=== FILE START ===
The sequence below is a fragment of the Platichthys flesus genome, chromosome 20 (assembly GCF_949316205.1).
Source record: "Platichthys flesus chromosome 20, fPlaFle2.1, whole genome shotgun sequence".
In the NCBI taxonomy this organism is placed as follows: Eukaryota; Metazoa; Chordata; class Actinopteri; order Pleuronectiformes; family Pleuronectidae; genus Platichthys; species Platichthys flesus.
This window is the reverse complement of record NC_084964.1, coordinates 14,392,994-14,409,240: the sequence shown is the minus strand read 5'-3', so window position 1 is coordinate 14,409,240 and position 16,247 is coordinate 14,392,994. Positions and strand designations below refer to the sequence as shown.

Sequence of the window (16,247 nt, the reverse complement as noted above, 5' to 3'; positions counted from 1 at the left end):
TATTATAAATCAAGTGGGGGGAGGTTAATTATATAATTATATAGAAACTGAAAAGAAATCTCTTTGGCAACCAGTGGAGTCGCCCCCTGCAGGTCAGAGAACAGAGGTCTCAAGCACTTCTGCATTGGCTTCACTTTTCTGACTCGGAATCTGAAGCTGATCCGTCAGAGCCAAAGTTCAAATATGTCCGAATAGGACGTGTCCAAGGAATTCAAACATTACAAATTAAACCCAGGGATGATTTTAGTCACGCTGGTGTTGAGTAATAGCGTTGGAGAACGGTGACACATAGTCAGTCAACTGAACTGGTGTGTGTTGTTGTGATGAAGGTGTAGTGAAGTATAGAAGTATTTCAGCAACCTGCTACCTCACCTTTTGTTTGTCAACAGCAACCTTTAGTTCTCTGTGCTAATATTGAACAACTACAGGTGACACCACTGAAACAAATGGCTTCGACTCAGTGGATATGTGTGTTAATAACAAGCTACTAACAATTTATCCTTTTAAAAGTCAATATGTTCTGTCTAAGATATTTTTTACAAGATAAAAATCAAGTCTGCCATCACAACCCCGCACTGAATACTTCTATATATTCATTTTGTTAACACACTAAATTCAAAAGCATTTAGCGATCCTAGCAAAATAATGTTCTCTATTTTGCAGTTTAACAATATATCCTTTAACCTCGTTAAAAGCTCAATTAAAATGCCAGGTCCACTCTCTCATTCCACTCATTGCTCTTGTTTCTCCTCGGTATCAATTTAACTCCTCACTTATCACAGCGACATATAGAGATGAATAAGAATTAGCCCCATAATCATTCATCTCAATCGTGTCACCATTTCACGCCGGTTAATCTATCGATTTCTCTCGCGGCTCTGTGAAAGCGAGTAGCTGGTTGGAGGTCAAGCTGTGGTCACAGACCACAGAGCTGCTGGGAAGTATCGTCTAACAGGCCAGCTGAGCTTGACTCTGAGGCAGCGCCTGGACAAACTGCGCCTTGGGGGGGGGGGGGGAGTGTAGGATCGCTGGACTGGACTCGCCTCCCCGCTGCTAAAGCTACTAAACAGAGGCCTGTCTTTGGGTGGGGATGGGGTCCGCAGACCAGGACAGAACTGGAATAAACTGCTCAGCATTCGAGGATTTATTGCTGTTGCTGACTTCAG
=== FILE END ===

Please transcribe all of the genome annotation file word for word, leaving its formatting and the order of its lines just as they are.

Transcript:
The sequence below is a fragment of the Platichthys flesus genome, chromosome 20 (assembly GCF_949316205.1).
Source record: "Platichthys flesus chromosome 20, fPlaFle2.1, whole genome shotgun sequence".
In the NCBI taxonomy this organism is placed as follows: Eukaryota; Metazoa; Chordata; class Actinopteri; order Pleuronectiformes; family Pleuronectidae; genus Platichthys; species Platichthys flesus.
This window is the reverse complement of record NC_084964.1, coordinates 14,392,994-14,409,240: the sequence shown is the minus strand read 5'-3', so window position 1 is coordinate 14,409,240 and position 16,247 is coordinate 14,392,994. Positions and strand designations below refer to the sequence as shown.

Sequence of the window (16,247 nt, the reverse complement as noted above, 5' to 3'; positions counted from 1 at the left end):
TATTATAAATCAAGTGGGGGGAGGTTAATTATATAATTATATAGAAACTGAAAAGAAATCTCTTTGGCAACCAGTGGAGTCGCCCCCTGCAGGTCAGAGAACAGAGGTCTCAAGCACTTCTGCATTGGCTTCACTTTTCTGACTCGGAATCTGAAGCTGATCCGTCAGAGCCAAAGTTCAAATATGTCCGAATAGGACGTGTCCAAGGAATTCAAACATTACAAATTAAACCCAGGGATGATTTTAGTCACGCTGGTGTTGAGTAATAGCGTTGGAGAACGGTGACACATAGTCAGTCAACTGAACTGGTGTGTGTTGTTGTGATGAAGGTGTAGTGAAGTATAGAAGTATTTCAGCAACCTGCTACCTCACCTTTTGTTTGTCAACAGCAACCTTTAGTTCTCTGTGCTAATATTGAACAACTACAGGTGACACCACTGAAACAAATGGCTTCGACTCAGTGGATATGTGTGTTAATAACAAGCTACTAACAATTTATCCTTTTAAAAGTCAATATGTTCTGTCTAAGATATTTTTTACAAGATAAAAATCAAGTCTGCCATCACAACCCCGCACTGAATACTTCTATATATTCATTTTGTTAACACACTAAATTCAAAAGCATTTAGCGATCCTAGCAAAATAATGTTCTCTATTTTGCAGTTTAACAATATATCCTTTAACCTCGTTAAAAGCTCAATTAAAATGCCAGGTCCACTCTCTCATTCCACTCATTGCTCTTGTTTCTCCTCGGTATCAATTTAACTCCTCACTTATCACAGCGACATATAGAGATGAATAAGAATTAGCCCCATAATCATTCATCTCAATCGTGTCACCATTTCACGCCGGTTAATCTATCGATTTCTCTCGCGGCTCTGTGAAAGCGAGTAGCTGGTTGGAGGTCAAGCTGTGGTCACAGACCACAGAGCTGCTGGGAAGTATCGTCTAACAGGCCAGCTGAGCTTGACTCTGAGGCAGCGCCTGGACAAACTGCGCCTTGGGGGGGGGGGGGGAGTGTAGGATCGCTGGACTGGACTCGCCTCCCCGCTGCTAAAGCTACTAAACAGAGGCCTGTCTTTGGGTGGGGATGGGGTCCGCAGACCAGGACAGAACTGGAATAAACTGCTCAGCATTCGAGGATTTATTGCTGTTGCTGACTTCAG